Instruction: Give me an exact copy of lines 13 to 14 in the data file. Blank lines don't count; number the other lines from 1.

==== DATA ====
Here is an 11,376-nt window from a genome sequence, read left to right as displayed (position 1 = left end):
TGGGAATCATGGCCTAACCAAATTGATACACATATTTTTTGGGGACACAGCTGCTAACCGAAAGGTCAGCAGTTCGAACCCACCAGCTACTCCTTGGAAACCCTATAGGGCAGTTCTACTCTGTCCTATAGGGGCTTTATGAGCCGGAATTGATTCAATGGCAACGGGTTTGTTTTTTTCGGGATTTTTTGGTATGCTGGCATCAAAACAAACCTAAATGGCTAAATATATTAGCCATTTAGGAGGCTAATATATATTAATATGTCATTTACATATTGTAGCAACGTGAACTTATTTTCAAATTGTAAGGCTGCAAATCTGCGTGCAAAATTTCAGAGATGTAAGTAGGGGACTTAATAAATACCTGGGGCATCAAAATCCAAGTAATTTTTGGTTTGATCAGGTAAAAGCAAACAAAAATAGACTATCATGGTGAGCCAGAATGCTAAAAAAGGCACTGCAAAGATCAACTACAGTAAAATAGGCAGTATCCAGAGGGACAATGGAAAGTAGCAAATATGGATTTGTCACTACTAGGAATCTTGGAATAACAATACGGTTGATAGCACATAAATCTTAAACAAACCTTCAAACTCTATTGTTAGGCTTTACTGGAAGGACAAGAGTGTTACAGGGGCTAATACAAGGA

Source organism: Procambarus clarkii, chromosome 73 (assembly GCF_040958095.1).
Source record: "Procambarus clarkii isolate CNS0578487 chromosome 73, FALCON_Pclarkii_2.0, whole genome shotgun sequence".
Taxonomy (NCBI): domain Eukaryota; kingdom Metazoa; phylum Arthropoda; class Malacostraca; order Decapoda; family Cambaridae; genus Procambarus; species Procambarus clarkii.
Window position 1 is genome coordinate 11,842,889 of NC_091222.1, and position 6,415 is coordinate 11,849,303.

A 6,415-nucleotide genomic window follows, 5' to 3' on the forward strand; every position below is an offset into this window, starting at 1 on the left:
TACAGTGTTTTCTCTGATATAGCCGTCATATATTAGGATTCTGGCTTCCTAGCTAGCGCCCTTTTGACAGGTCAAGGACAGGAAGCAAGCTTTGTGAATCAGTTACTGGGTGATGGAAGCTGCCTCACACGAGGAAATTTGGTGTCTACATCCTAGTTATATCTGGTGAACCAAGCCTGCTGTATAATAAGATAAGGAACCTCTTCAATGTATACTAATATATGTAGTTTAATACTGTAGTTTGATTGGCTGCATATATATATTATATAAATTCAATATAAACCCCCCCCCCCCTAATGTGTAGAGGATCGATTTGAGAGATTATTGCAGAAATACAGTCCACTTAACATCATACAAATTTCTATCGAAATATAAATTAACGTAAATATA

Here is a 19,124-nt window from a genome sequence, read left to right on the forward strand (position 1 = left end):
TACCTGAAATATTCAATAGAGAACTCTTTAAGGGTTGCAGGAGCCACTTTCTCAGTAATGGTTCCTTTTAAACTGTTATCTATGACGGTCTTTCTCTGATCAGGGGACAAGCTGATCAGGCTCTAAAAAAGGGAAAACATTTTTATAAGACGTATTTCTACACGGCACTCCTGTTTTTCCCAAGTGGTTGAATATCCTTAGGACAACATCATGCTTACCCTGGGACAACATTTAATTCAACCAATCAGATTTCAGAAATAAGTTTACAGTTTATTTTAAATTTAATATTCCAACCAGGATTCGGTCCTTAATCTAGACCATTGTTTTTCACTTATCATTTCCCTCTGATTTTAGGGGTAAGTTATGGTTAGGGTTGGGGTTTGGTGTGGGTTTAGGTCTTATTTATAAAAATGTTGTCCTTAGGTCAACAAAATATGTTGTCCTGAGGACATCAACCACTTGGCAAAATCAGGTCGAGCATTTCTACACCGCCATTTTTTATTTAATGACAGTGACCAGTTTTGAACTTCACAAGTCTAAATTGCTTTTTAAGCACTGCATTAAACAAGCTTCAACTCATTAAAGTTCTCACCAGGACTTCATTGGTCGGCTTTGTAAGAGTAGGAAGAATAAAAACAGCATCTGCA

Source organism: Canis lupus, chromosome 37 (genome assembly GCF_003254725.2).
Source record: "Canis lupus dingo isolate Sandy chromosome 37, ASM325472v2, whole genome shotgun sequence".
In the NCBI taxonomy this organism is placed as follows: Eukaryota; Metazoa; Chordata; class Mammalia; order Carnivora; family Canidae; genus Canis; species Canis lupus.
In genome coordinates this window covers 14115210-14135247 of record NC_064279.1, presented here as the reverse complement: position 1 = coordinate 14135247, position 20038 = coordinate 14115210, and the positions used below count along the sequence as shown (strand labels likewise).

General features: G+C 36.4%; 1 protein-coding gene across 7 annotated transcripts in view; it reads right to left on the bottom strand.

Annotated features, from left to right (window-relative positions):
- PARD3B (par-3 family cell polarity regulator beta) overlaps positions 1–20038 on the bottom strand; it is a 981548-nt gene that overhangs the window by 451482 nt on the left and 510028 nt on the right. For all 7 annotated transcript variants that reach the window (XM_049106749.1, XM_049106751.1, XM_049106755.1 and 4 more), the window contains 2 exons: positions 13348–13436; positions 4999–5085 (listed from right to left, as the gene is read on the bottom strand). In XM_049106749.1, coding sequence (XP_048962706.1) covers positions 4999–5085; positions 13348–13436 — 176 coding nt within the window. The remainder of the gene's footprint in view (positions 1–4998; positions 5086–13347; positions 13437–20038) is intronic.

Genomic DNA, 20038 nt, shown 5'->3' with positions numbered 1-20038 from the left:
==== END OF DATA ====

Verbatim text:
In the NCBI taxonomy this organism is placed as follows: Eukaryota; Metazoa; Chordata; class Mammalia; order Carnivora; family Canidae; genus Canis; species Canis lupus.
In genome coordinates this window covers 14115210-14135247 of record NC_064279.1, presented here as the reverse complement: position 1 = coordinate 14135247, position 20038 = coordinate 14115210, and the positions used below count along the sequence as shown (strand labels likewise).